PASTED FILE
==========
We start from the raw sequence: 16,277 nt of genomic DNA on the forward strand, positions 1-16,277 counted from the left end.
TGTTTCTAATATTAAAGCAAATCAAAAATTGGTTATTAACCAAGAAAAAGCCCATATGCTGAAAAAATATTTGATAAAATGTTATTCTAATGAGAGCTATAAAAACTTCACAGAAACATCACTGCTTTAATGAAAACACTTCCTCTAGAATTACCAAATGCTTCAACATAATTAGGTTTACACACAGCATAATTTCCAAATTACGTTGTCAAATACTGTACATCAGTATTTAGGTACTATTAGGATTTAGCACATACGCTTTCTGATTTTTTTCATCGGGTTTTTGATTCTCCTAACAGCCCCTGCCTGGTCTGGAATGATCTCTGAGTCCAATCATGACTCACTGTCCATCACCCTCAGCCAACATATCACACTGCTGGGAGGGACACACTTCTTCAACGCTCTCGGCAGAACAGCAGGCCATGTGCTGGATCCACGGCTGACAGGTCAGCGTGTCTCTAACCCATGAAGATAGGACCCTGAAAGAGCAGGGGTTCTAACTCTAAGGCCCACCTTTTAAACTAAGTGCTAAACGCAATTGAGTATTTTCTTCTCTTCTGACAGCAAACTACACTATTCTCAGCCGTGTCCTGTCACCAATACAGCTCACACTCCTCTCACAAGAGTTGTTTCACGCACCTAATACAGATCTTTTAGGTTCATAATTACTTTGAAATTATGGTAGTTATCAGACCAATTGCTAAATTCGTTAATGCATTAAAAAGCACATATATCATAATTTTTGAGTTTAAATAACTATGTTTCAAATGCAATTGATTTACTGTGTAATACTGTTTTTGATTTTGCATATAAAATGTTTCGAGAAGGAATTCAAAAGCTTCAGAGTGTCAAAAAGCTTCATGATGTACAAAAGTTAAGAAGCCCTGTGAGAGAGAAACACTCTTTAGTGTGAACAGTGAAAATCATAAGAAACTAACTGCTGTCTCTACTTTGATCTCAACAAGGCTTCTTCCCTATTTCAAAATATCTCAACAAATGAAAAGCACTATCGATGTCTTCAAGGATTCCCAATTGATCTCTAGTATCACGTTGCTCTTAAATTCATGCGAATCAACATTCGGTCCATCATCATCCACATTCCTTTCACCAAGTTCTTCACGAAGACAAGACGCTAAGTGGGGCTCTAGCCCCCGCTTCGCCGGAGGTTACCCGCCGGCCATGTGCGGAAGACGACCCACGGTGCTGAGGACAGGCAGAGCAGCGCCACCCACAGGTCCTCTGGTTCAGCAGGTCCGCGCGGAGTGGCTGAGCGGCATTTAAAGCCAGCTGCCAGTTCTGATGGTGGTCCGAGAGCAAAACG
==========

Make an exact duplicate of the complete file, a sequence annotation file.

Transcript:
We start from the raw sequence: 16,277 nt of genomic DNA on the forward strand, positions 1-16,277 counted from the left end.
TGTTTCTAATATTAAAGCAAATCAAAAATTGGTTATTAACCAAGAAAAAGCCCATATGCTGAAAAAATATTTGATAAAATGTTATTCTAATGAGAGCTATAAAAACTTCACAGAAACATCACTGCTTTAATGAAAACACTTCCTCTAGAATTACCAAATGCTTCAACATAATTAGGTTTACACACAGCATAATTTCCAAATTACGTTGTCAAATACTGTACATCAGTATTTAGGTACTATTAGGATTTAGCACATACGCTTTCTGATTTTTTTCATCGGGTTTTTGATTCTCCTAACAGCCCCTGCCTGGTCTGGAATGATCTCTGAGTCCAATCATGACTCACTGTCCATCACCCTCAGCCAACATATCACACTGCTGGGAGGGACACACTTCTTCAACGCTCTCGGCAGAACAGCAGGCCATGTGCTGGATCCACGGCTGACAGGTCAGCGTGTCTCTAACCCATGAAGATAGGACCCTGAAAGAGCAGGGGTTCTAACTCTAAGGCCCACCTTTTAAACTAAGTGCTAAACGCAATTGAGTATTTTCTTCTCTTCTGACAGCAAACTACACTATTCTCAGCCGTGTCCTGTCACCAATACAGCTCACACTCCTCTCACAAGAGTTGTTTCACGCACCTAATACAGATCTTTTAGGTTCATAATTACTTTGAAATTATGGTAGTTATCAGACCAATTGCTAAATTCGTTAATGCATTAAAAAGCACATATATCATAATTTTTGAGTTTAAATAACTATGTTTCAAATGCAATTGATTTACTGTGTAATACTGTTTTTGATTTTGCATATAAAATGTTTCGAGAAGGAATTCAAAAGCTTCAGAGTGTCAAAAAGCTTCATGATGTACAAAAGTTAAGAAGCCCTGTGAGAGAGAAACACTCTTTAGTGTGAACAGTGAAAATCATAAGAAACTAACTGCTGTCTCTACTTTGATCTCAACAAGGCTTCTTCCCTATTTCAAAATATCTCAACAAATGAAAAGCACTATCGATGTCTTCAAGGATTCCCAATTGATCTCTAGTATCACGTTGCTCTTAAATTCATGCGAATCAACATTCGGTCCATCATCATCCACATTCCTTTCACCAAGTTCTTCACGAAGACAAGACGCTAAGTGGGGCTCTAGCCCCCGCTTCGCCGGAGGTTACCCGCCGGCCATGTGCGGAAGACGACCCACGGTGCTGAGGACAGGCAGAGCAGCGCCACCCACAGGTCCTCTGGTTCAGCAGGTCCGCGCGGAGTGGCTGAGCGGCATTTAAAGCCAGCTGCCAGTTCTGATGGTGGTCCGAGAGCAAAACG